Some of these smoked bodies are put away in caves, but others (presumably the prettier ones) find themselves perched way out in the open. The Kuku-Kuku use the very bamboo frame that supported the body while it hung roasting over the flames to carry it to the cliff top. Then the frame goes on supporting the mummified body as it gazes upon the village below. And the best part? You can absolutely run into this morbid spectacle while visiting the region -- check out this otherwise unremarkable tourist video that turns interesting three and a half minutes in, as they come across the smoked corpses:

After that, the body stays up there, at least until the relatives decide to bring it back down to take part in some village celebration or like a grandson's 10th birthday party or something. At least we hope that's all they take the corpses down for, because besides preserving their dead, the Kuku-Kuku reportedly engage in cannibalism. And yet the anal spigot still sounds like the worst part.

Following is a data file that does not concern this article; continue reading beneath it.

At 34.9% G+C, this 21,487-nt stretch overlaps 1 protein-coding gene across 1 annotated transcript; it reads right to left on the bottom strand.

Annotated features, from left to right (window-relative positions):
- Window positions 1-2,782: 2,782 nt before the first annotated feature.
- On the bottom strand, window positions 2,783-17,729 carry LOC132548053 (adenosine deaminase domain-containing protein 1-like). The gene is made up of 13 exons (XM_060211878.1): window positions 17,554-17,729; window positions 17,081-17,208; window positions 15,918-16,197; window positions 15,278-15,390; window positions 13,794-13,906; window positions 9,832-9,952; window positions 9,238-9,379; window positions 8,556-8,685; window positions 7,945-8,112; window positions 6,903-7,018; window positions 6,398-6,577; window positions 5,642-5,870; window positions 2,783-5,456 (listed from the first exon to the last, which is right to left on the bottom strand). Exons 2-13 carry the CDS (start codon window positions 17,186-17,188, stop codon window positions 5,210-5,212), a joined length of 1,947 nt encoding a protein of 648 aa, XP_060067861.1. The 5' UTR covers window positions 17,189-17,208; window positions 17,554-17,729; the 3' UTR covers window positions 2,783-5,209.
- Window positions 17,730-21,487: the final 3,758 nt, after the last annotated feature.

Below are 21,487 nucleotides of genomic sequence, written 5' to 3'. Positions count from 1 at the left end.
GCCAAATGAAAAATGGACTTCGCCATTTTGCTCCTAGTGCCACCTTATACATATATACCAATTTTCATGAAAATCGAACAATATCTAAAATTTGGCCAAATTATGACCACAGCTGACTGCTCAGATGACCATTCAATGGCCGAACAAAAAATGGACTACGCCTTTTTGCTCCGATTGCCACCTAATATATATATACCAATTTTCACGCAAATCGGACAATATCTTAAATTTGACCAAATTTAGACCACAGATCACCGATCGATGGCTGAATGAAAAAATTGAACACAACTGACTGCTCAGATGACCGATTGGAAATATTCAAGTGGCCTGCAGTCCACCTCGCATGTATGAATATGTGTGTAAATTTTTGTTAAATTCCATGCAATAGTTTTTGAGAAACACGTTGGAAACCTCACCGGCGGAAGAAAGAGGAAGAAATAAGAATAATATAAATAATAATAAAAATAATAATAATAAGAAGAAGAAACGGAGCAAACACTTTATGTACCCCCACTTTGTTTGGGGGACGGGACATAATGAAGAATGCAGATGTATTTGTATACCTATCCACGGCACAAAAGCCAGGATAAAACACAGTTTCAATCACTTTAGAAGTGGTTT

5
Mexico's Refreshing Mayan Sacrificial Pools

One reason the Chichen Itza site of Yucatan, Mexico, is popular with tourists is the abundance of cenotes -- basically, nature's swimming pools. Some are small and cloudy, like in a community gym, but others are as big and majestic as Olympic pools. One of these, Cenote Sagrado, appears to be a happy destination for the whole family:

Carnival_Freak, via Trip Advisor
Who says leaves and vines don't improve a pool? Well, other than our homeowners association.

And if you listen to people who've been there, it's exactly what they seem to think it is -- a helluva place for taking a dip with the kids, thanks to its clear blue, mineral-rich water. Nope, nothing sinister here. That is, until you dive down, look around, and come across this guy chilling at the bottom:

The Savvy Scot
"Que pasa?"

Oh, and he's not alone. Far from it.